For reasons of space and practicality, it is impossible to document every AT&T customer service tragedy bearing in mind how many there have been through the years. The sheer numbers also make it unfeasible to correspond with each of the customers professing to have been victimized. But after researching a number of online protests from past and existing clients, and performing some due diligence, I was fortunate to communicate with more than a few of them. From 2009-2011, I tapped their minds for this chapter and discovered how poorly they had been treated by AT&T and what they thought were the reasons behind it. Although the products and services the customers objected to were varied from among the company’s landline and wireless offerings, several themes, such as disregard, disrespect, and failure were prevalent in nearly all of their correspondence.
    In gathering responses via email requests and, in a few cases, over the telephone, I did not ask for names. However, I did ask if the customers would feel comfortable in providing ages, occupations, and hometowns. A few of them agreed, but most said no. Others hung up the phone on me or ignored my emails. Among the comments I was able to gain from protesters across America, some were succinct, others ceaseless. All of them, however, were revealing. Here are several of their AT&T customer service experiences:

    "After getting fed-up with AT&T’s poor wireless network, I called their customer service office to cancel my service. After pressing through the long prompt system, a representative answered and immediately put me on hold. When she came back to the phone, almost twenty minutes later, I told her I was going to cancel my service. But while I was talking a self-proclaimed supervisor came on the line and screamed at me because I was cancelling! I couldn’t believe my ears! AT&T is the absolute worst company in America. Anyone who supports them deserves exactly what they get. I took the time to file a complaint with the Better Business Bureau, but it didn’t get me anywhere. One of their representatives explained to me they receive so many gripes about AT&T there’s nothing they can do for all their angry customers."

    — Male environmental engineer, 57-years-old, Stockton, California: January 23, 2011, over the phone

    "AT&T is toxic. Never again will I give that company another penny of my hard-earned money."

    — Female accountant, 35-years-old, Kirkland, Washington: April 17, 2010, via email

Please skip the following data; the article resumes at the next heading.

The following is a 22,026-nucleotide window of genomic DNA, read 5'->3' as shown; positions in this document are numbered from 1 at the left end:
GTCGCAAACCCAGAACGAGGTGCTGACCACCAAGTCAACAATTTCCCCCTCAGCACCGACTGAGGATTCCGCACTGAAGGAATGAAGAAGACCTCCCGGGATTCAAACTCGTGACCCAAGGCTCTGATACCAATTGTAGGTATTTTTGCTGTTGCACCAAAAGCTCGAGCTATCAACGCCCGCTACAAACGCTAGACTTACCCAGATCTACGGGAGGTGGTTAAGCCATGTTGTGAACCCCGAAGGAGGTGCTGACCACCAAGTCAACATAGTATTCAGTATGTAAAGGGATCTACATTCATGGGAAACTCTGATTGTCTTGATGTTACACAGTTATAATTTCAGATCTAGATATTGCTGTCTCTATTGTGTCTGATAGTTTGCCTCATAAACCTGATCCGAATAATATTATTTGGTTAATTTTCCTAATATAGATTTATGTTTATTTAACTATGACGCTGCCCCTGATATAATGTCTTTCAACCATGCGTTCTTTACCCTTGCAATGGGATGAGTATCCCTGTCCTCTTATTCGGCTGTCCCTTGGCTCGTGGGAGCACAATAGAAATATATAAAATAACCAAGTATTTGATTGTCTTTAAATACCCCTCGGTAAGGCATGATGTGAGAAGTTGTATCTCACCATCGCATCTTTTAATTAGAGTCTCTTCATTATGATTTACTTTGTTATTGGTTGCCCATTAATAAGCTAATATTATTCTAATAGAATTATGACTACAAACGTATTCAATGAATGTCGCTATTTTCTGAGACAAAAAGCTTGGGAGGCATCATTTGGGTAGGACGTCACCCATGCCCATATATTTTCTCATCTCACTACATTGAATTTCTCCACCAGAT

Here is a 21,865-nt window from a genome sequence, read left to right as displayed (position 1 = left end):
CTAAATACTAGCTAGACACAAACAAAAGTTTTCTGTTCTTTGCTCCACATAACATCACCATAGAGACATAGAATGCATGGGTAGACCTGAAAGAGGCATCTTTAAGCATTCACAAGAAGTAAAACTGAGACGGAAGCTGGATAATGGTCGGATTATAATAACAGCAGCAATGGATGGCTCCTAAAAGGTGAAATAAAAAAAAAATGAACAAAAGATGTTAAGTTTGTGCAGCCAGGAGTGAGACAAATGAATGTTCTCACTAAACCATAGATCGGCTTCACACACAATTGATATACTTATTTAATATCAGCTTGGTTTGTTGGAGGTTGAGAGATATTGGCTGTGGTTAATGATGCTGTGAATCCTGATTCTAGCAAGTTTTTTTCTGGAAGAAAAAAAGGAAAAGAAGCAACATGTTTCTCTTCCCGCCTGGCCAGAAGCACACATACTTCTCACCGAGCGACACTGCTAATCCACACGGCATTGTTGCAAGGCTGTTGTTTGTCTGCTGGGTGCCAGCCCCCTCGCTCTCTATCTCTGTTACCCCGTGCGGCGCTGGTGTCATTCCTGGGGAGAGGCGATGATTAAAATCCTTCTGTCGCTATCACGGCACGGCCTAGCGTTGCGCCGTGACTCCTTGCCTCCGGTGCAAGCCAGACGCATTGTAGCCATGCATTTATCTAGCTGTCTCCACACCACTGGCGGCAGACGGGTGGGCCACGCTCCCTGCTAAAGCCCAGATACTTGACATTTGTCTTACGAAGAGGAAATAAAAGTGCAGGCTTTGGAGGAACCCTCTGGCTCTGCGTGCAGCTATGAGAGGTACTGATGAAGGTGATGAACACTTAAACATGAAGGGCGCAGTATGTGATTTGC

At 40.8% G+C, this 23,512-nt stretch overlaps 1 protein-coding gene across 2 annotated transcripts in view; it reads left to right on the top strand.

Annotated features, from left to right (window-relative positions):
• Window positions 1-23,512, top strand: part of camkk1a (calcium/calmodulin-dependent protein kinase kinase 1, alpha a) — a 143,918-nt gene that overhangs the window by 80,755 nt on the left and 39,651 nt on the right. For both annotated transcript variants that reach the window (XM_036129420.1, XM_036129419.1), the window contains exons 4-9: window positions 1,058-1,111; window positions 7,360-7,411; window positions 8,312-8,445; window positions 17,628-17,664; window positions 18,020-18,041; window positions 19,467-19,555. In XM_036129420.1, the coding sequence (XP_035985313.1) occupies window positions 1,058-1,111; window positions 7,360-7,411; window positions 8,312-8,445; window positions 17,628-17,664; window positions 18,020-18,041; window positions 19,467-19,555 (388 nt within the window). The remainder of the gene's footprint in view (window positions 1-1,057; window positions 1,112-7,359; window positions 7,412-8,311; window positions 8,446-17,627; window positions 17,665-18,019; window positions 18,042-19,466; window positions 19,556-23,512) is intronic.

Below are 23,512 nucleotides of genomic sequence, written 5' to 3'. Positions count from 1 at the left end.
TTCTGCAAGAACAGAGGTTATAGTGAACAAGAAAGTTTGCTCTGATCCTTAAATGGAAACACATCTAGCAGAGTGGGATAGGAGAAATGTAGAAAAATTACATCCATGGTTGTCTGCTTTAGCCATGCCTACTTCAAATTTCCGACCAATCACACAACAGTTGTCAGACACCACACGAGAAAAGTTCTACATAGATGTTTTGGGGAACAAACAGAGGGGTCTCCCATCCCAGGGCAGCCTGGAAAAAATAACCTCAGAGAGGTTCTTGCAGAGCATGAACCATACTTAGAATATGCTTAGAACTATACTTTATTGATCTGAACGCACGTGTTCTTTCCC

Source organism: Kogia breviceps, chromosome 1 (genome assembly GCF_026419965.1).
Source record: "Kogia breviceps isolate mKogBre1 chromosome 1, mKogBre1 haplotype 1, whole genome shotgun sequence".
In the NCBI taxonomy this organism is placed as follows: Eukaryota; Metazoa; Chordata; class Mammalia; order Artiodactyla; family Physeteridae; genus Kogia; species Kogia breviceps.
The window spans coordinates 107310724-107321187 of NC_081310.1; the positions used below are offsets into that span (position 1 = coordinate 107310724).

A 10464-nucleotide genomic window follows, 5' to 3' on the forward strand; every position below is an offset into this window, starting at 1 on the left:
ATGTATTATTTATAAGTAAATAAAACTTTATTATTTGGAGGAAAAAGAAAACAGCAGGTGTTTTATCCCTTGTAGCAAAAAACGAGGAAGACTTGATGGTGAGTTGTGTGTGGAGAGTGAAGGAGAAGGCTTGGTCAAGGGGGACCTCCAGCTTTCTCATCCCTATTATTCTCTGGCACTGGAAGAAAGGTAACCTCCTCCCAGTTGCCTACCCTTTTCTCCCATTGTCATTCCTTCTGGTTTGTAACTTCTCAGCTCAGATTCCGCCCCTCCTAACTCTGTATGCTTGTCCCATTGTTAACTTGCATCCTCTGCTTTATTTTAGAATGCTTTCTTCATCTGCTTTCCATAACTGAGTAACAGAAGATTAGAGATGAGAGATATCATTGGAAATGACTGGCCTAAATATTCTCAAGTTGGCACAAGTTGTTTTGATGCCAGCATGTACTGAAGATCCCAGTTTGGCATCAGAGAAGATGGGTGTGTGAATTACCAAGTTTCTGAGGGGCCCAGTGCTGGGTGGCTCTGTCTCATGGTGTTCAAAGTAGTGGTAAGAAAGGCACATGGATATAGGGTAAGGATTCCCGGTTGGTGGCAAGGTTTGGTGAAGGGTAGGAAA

Corporate Confessions

    It was not only AT&T customers who were thwarted by the company’s service representatives, but also its employees. With similarities to its sales groups, AT&T’s customer service offices seemed to be cults of deception. As an account manager of one of those groups, I had numerous chances to correspond with my employer’s service workers over the phone. However, in the forefront of my memory, there stood a rare opportunity to tap the minds of those workers that proved they were not too unlike a vast majority of the corporation’s sales staff: cold and cruel.
    About halfway through my sales career, the respective superiors of AT&T’s Business and Consumer Communications Services units scheduled a joint forum in the Parsippany, New Jersey office that was attended by the corporation’s many commercial account managers and residential sales agents. But what made this forum special from the others held in our office was that it was graced with the presence of our employer’s customer service representatives from their specific metropolitan-area locations.
    The key purpose of the meeting, as explained by our superiors, was to provide a networking opportunity, akin to a corporate “meet and greet.” It was intended to provide us a better understanding as to what each other’s jobs entailed and how it related to the marketplace success of our employer. As the gathering commenced, there was little consorting among the employees of the two sales groups as our duties were similar. Instead, the intent was to secure as much wisdom as possible from the always heard, but rarely seen, customer service representatives. Holed up in small, inconspicuous offices, they were the vital, yet mysterious, individuals with whom we commercial account managers often communicated with when problems arose with our clients. Negligible as they were to AT&T’s executive leaders as not part of their kowtowing bureaucracy, they were essential to the corporation’s sales personnel.
    In the blink of an eye, an AT&T customer service representative had the ability to cost an account manager the sales commissions of a hard-earned client by simply being rude to him over the telephone. It did not matter if it related to a billing problem, unreasonable charges, or an innocuous question about his account. If a client felt disrespected by an unprofessional customer service employee, he would be prone to terminate all of his AT&T services and tear the equipment he was paying for out of his office walls. He would then jump to a rival telecom before the account manager who conscientiously put forth the work to earn his business could so much as exude a whimper. I should know. It happened to me more times than I care to recollect.